Serious gaming for risk communication and engagement

IIASA researchers develop and carry out serious games and simulations around the world to engage policymakers, businesses, communities, academics, and others in exploring the challenges of reducing disaster risk, building resilience, and ultimately contributing to sustainable development.

© Standret | Dreamstime

In 2018, floods, wildfires, tsunamis, and other hazards were responsible for economic losses of US$225 billion and sadly also caused the deaths of more than 10,000 people. The UN International Strategy for Disaster Reduction’s Sendai Framework calls for substantially reducing disaster risk and building resilience at all levels by 2030. This is critical for achieving the UN Sustainable Development Goals. 

Effective communication and engagement with citizens, businesses, and policymakers are key to helping stakeholders overcome the challenges they face in taking pro-active measures to reduce risk and enhance community resilience. One challenge is the complex nature of disaster risk, which is often embedded in “wicked” contexts where both the nature of the problem and the preferred solution are strongly contested. A related challenge is overcoming the public good nature of preventive measures – the “free rider” problem. These and many other challenges can be effectively understood and ultimately addressed with the use of serious games, which can provide a simulated real-world environment for experiential learning. In this way, participants learn about the complex structure of the problem at hand, including the social complexities of interactions among multiple stakeholders with conflicting agendas, problem frames, interests, and worldviews (wicked problems) [1]. 

IIASA researchers conducted the first comprehensive review of 45 non-commercial disaster-risk-management (DRM) games [2], which showed their potential in helping raise risk awareness, identifying hazards, undertaking preventive actions, triggering empathy and perspective-taking, and providing a rich social experience with players collaboratively approaching and solving problems. Some limitations identified in the review included difficulties in incorporating cultural diversity and gender equality, and the necessity of strong facilitating skills.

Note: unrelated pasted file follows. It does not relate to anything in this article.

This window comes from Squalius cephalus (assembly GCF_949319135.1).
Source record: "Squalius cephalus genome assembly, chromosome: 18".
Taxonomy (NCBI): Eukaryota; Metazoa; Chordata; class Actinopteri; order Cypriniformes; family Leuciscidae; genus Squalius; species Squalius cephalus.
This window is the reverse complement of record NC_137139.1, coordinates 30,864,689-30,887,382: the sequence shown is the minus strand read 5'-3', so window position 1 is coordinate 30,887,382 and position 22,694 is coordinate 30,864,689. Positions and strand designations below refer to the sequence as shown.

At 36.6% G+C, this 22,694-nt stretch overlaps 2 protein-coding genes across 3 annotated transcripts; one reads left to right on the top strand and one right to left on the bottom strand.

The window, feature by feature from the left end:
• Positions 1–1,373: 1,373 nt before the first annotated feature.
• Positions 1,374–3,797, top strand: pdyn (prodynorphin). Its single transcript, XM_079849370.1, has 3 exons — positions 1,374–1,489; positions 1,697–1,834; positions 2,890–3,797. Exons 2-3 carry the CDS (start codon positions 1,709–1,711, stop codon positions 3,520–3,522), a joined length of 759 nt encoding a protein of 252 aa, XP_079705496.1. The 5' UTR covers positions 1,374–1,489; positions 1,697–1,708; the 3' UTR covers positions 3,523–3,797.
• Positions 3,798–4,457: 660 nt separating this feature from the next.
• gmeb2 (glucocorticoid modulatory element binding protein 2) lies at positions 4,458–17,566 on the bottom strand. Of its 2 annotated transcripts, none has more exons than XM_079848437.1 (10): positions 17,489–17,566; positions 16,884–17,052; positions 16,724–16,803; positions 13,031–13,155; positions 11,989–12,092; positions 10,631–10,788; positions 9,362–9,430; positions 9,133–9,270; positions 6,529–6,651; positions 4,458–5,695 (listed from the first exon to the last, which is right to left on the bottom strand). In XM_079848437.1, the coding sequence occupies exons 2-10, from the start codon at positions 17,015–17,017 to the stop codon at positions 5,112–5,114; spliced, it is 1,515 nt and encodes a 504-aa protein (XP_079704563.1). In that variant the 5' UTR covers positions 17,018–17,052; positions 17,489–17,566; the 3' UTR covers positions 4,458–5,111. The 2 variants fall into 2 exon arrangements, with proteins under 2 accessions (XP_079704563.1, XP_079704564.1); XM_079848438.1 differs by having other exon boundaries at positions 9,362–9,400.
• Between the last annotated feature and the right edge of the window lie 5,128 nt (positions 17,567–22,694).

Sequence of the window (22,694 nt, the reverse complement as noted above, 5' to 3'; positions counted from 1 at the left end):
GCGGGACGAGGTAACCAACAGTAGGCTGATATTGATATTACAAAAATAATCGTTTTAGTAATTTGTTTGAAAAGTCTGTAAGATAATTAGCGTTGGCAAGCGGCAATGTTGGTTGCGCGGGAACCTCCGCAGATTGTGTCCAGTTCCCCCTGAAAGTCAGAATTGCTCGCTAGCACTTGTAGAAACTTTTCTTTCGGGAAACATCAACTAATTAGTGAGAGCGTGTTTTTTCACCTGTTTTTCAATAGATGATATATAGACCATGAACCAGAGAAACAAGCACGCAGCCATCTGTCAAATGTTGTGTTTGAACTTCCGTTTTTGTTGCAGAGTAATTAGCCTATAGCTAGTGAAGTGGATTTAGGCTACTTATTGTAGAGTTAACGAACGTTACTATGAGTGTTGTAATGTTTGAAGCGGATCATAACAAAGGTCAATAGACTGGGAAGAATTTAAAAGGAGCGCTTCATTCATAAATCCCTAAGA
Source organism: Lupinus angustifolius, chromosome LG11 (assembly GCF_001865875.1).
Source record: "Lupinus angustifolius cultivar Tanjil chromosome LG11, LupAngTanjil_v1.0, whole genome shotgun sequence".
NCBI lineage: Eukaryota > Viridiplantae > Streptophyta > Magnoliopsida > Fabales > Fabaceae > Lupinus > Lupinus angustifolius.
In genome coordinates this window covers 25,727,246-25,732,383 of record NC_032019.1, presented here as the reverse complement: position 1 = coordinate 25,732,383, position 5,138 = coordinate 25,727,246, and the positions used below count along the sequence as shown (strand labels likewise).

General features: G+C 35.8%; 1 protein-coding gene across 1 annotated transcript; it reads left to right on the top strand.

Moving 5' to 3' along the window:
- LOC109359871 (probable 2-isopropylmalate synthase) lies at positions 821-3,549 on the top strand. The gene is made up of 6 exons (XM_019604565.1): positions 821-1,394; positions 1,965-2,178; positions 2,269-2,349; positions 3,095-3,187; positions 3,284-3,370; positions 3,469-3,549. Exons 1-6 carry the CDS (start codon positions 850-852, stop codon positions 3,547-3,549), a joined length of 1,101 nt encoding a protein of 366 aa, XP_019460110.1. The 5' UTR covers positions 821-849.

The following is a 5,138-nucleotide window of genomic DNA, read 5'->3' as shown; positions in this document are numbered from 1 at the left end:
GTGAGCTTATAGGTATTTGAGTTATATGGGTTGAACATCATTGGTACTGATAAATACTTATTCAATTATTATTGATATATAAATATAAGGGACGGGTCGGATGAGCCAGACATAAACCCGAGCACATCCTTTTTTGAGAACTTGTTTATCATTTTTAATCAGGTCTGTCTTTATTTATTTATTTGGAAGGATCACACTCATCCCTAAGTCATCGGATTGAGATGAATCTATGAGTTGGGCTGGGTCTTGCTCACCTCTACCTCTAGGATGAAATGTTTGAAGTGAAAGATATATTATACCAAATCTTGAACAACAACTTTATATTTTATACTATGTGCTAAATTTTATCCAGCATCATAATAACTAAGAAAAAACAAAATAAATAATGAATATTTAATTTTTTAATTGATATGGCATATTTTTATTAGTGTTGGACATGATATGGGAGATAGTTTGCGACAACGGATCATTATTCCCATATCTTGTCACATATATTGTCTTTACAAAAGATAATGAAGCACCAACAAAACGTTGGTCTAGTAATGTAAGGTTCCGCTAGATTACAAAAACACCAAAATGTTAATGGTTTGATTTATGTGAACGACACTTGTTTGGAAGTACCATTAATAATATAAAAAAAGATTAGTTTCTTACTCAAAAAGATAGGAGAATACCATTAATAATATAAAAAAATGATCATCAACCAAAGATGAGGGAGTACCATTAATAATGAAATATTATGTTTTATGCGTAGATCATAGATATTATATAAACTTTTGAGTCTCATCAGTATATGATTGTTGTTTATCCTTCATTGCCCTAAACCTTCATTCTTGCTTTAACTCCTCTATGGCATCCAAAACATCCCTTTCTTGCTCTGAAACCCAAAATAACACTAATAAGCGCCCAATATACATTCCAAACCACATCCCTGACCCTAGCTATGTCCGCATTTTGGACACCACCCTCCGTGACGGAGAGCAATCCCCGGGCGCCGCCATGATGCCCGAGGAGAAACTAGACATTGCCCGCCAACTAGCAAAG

Building on this experience, the team designed its own user-tailored games. Examples include: 

  • A flood resilience game that helps practitioners experience, explore, and learn about flood risk and the resilience of communities in river valleys, and identify novel policies and strategies that improve flood resilience.
  • The Narubu game of many voices, which engages participants to experience the inherent difficulties of framing and solving ‘wicked’ water resource and disaster issues, and the limitation on evidence-based decision making in a context of multi-stakeholders with diverse worldviews.
  • Forest@Risk confronts players with the challenges of environmental disasters (earthquakes and floods) faced by vulnerable forest-dependent communities to explore and learn how to simultaneously manage multiple public and common goods, emphasizing the importance of internal agreements and trust.
  • Players in the Nexus Game take on the roles of policymakers tackling interconnected water-food-energy nexus challenges in a transboundary setting under drought and flood risks. 

IIASA carried out DRM game sessions across Africa, America, Asia, and Europe with participants from public and private sectors, international organizations, civil society organizations, and academia. The team is also piloting their use in real-world stakeholder engagement and knowledge co-production processes.

The following games have been played in numerous locations: Flood resilience (blue), Narubu (red), NEXUS (green), Forest@Risk (orange).

Kathmandu, Nepal, July 2017: Forest@Risk is used to support early-career scientists in building capacity in resilience thinking and systems analysis. © Wei Liu | IIASA

References

[1] Mochizuki J, Magnuszewski P, & Linnerooth-Bayer J (2018). Games for Aiding Stakeholder Deliberation on Nexus Policy Issues. In: Managing Water, Soil and Waste Resources to Achieve Sustainable Development Goals. Eds. Hulsmann, S. & Ardakanian, R., pp. 93-124 Cham, Switzerland: Springer.

[2] Solinska-Nowak A, Magnuszewski P, Curl M, French A, Keating A, Mochizuki J, Liu W, Mechler R, et al. (2018). An overview of serious games for disaster risk management – Prospects and limitations for informing actions to arrest increasing risk. International Journal of Disaster Risk Reduction 31: 1013-1029.